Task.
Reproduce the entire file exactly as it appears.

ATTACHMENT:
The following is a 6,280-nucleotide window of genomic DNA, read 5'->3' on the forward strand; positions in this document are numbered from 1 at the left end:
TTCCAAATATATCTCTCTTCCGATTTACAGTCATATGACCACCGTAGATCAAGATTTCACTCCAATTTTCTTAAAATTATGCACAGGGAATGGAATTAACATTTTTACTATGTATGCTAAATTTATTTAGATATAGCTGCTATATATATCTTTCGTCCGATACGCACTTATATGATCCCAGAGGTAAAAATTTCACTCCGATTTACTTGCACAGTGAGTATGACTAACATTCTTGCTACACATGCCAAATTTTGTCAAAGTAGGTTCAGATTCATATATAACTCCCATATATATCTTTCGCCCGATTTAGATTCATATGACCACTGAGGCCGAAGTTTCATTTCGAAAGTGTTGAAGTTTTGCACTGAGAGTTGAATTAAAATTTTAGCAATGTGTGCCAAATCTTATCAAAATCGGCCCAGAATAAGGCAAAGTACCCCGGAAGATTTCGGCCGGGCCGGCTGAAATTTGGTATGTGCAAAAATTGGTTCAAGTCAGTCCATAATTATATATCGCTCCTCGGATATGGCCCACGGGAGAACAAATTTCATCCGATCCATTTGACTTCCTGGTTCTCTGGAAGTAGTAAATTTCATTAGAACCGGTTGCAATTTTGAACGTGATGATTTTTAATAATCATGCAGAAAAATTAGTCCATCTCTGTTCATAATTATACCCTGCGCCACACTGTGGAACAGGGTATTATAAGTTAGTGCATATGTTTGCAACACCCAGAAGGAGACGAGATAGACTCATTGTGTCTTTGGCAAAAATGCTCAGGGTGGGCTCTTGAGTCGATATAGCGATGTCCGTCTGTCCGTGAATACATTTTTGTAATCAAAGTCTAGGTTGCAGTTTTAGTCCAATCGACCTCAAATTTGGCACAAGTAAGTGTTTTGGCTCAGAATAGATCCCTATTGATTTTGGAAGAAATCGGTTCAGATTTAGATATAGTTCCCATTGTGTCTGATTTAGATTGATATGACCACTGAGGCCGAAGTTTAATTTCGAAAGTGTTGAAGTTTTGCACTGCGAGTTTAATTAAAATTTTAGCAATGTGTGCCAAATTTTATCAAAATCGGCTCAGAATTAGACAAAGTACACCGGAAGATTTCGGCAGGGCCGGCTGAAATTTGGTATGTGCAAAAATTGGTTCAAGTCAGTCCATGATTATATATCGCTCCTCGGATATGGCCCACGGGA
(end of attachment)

The following is a 6,280-nucleotide window of genomic DNA, read 5'->3' on the forward strand; positions in this document are numbered from 1 at the left end:
TTCCAAATATATCTCTCTTCCGATTTACAGTCATATGACCACCGTAGATCAAGATTTCACTCCAATTTTCTTAAAATTATGCACAGGGAATGGAATTAACATTTTTACTATGTATGCTAAATTTATTTAGATATAGCTGCTATATATATCTTTCGTCCGATACGCACTTATATGATCCCAGAGGTAAAAATTTCACTCCGATTTACTTGCACAGTGAGTATGACTAACATTCTTGCTACACATGCCAAATTTTGTCAAAGTAGGTTCAGATTCATATATAACTCCCATATATATCTTTCGCCCGATTTAGATTCATATGACCACTGAGGCCGAAGTTTCATTTCGAAAGTGTTGAAGTTTTGCACTGAGAGTTGAATTAAAATTTTAGCAATGTGTGCCAAATCTTATCAAAATCGGCCCAGAATAAGGCAAAGTACCCCGGAAGATTTCGGCCGGGCCGGCTGAAATTTGGTATGTGCAAAAATTGGTTCAAGTCAGTCCATAATTATATATCGCTCCTCGGATATGGCCCACGGGAGAACAAATTTCATCCGATCCATTTGACTTCCTGGTTCTCTGGAAGTAGTAAATTTCATTAGAACCGGTTGCAATTTTGAACGTGATGATTTTTAATAATCATGCAGAAAAATTAGTCCATCTCTGTTCATAATTATACCCTGCGCCACACTGTGGAACAGGGTATTATAAGTTAGTGCATATGTTTGCAACACCCAGAAGGAGACGAGATAGACTCATTGTGTCTTTGGCAAAAATGCTCAGGGTGGGCTCTTGAGTCGATATAGCGATGTCCGTCTGTCCGTGAATACATTTTTGTAATCAAAGTCTAGGTTGCAGTTTTAGTCCAATCGACCTCAAATTTGGCACAAGTAAGTGTTTTGGCTCAGAATAGATCCCTATTGATTTTGGAAGAAATCGGTTCAGATTTAGATATAGTTCCCATTGTGTCTGATTTAGATTGATATGACCACTGAGGCCGAAGTTTAATTTCGAAAGTGTTGAAGTTTTGCACTGCGAGTTTAATTAAAATTTTAGCAATGTGTGCCAAATTTTATCAAAATCGGCTCAGAATTAGACAAAGTACACCGGAAGATTTCGGCAGGGCCGGCTGAAATTTGGTATGTGCAAAAATTGGTTCAAGTCAGTCCATGATTATATATCGCTCCTCGGATATGGCCCACGGGA